A new dollar coin replaced the Susan B. Anthony coins. That coin portrays Sacagawea, the Native American woman who contributed to the success of the Lewis and Clark expedition. The coin is a gold color and made from a manganese brass metal alloy.
In addition, “commemorative” coins have been issued from time to time in various denominations to honor a particular noteworthy person, place, or event. These coins are usually made in limited quantities, sell at a premium and rarely circulate as normal coinage. The first such coin was issued in 1892 to commemorate the World Columbian Exposition in Chicago.
With the exception of commemorative coins and the Susan B. Anthony dollar, U.S. coins currently portray past Presidents. These coins are the Lincoln penny, introduced in 1909, the Washington quarter, first issued in 1932, the Jefferson nickel, adopted in 1938, the Franklin D. Roosevelt dime, introduced in 1946, and the Kennedy half-dollar, which was first minted in 1964.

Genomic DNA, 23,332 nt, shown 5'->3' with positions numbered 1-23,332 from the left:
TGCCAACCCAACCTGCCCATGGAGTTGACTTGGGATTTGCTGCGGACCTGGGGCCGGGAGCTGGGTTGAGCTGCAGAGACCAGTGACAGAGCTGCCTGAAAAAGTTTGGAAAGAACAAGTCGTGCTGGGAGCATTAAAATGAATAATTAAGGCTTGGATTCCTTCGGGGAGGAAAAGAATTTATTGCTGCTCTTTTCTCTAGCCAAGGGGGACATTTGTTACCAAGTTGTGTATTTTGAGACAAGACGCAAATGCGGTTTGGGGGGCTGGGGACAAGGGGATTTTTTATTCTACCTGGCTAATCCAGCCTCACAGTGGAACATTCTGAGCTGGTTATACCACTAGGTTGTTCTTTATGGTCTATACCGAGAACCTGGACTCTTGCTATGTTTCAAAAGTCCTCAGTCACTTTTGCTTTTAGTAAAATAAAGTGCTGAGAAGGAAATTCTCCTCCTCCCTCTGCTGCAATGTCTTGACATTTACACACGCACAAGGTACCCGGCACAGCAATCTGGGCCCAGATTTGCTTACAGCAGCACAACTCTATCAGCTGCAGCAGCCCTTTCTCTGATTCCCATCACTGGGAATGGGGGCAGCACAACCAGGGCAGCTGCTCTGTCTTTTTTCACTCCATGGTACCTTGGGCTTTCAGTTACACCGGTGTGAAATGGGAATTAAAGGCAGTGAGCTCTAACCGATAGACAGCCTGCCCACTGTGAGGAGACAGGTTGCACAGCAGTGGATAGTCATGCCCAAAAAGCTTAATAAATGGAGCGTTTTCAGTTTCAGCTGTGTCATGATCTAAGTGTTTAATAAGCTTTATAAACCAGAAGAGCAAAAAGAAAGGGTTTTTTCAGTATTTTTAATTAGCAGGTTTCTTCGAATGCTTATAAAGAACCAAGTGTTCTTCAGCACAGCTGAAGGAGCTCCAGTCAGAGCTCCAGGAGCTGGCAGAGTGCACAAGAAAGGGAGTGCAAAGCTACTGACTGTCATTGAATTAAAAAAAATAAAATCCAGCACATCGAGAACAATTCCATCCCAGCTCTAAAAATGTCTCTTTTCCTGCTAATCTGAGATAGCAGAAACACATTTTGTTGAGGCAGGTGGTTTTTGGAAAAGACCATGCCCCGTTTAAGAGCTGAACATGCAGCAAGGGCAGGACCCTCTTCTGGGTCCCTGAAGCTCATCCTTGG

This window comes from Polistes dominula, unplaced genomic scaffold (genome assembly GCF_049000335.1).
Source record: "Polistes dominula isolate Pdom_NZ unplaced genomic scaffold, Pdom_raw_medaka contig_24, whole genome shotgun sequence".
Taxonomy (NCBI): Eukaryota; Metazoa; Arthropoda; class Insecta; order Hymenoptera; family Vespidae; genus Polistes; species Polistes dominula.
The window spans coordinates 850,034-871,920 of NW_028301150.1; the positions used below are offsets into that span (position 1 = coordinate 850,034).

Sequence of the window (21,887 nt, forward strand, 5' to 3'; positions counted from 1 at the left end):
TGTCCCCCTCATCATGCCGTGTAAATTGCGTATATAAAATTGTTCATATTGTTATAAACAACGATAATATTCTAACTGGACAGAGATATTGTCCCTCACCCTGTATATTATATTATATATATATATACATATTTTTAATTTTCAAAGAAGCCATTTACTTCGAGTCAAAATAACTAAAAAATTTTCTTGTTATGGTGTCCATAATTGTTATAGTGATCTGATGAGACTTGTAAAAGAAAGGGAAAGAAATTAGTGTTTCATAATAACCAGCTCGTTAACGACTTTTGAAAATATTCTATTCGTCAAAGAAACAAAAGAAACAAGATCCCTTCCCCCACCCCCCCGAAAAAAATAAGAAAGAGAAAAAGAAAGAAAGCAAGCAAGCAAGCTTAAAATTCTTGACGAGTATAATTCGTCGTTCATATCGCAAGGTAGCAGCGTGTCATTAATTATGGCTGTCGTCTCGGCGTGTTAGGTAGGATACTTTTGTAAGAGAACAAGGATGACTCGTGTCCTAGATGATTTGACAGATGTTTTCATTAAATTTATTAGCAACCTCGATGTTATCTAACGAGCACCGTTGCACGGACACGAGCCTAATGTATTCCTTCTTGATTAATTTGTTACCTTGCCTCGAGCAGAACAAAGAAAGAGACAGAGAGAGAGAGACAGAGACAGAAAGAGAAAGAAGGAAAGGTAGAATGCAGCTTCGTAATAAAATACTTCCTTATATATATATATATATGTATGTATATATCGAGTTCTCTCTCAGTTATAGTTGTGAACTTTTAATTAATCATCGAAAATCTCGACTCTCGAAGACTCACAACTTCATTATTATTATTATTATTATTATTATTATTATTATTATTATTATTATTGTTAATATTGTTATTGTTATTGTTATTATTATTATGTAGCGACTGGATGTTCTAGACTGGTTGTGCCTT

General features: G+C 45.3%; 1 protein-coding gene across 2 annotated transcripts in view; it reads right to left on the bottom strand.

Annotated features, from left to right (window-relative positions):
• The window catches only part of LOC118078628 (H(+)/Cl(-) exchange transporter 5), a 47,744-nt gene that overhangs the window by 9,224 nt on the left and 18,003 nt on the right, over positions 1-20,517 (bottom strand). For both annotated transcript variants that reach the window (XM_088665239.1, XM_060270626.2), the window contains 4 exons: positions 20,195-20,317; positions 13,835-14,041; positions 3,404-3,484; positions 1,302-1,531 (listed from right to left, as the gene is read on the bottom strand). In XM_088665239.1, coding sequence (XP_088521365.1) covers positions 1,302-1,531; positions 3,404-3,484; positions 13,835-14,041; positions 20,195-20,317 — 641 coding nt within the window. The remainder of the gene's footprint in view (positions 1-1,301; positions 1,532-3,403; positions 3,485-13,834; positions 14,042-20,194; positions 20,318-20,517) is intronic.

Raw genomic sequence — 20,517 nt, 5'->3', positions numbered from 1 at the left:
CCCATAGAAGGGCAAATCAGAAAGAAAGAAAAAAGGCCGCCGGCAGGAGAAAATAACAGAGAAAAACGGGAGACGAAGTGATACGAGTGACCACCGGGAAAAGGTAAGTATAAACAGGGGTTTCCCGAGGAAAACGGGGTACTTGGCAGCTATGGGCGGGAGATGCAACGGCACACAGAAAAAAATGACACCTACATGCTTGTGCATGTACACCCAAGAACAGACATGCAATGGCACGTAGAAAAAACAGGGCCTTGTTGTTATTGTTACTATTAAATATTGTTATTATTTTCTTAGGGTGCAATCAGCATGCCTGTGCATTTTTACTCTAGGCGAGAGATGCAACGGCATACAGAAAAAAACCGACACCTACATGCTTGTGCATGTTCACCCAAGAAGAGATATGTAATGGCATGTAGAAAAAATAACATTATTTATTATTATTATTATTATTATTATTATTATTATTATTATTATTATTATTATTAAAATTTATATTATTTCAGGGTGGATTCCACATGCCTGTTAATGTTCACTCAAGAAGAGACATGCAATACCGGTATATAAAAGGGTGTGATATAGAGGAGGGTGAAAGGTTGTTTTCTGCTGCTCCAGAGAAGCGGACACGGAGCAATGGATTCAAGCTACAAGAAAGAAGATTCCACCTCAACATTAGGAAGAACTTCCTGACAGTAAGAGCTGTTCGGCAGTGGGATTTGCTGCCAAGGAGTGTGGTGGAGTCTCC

In 1792, Congress required that all American coins show on one side “an impression emblematic of Liberty, with the inscription Liberty, and the year of coinage”.
The phrase “In God We Trust” was first used on U.S. coins in 1864. This motto now appears on all U.S. coins.
In 1999, the design of the U.S. quarter changed. Reverses of circulating quarters will be replaced with designs representative of each of the fifty states. Each year from 1999 through 2008, five different quarters, commemorating five states will be issued in the order in which the states ratified the Constitution or were admitted to the Union. These “State Quarters” are intended for general circulation but special silver proof coins will also be sold to collectors.
The coins of other countries can reflect many different images including animals, scenes, famous buildings, and more. They often reflect the history of the country and are interesting for the novice collector because of their uniqueness.
The first international convention for coin collectors was held in August of 1962 in Detroit, Michigan. It was sponsored by the American Numismatic Association and the Canadian numismatic Association. It was estimated that over 40,000 people attended this first convention.
Coin Collecting Glossary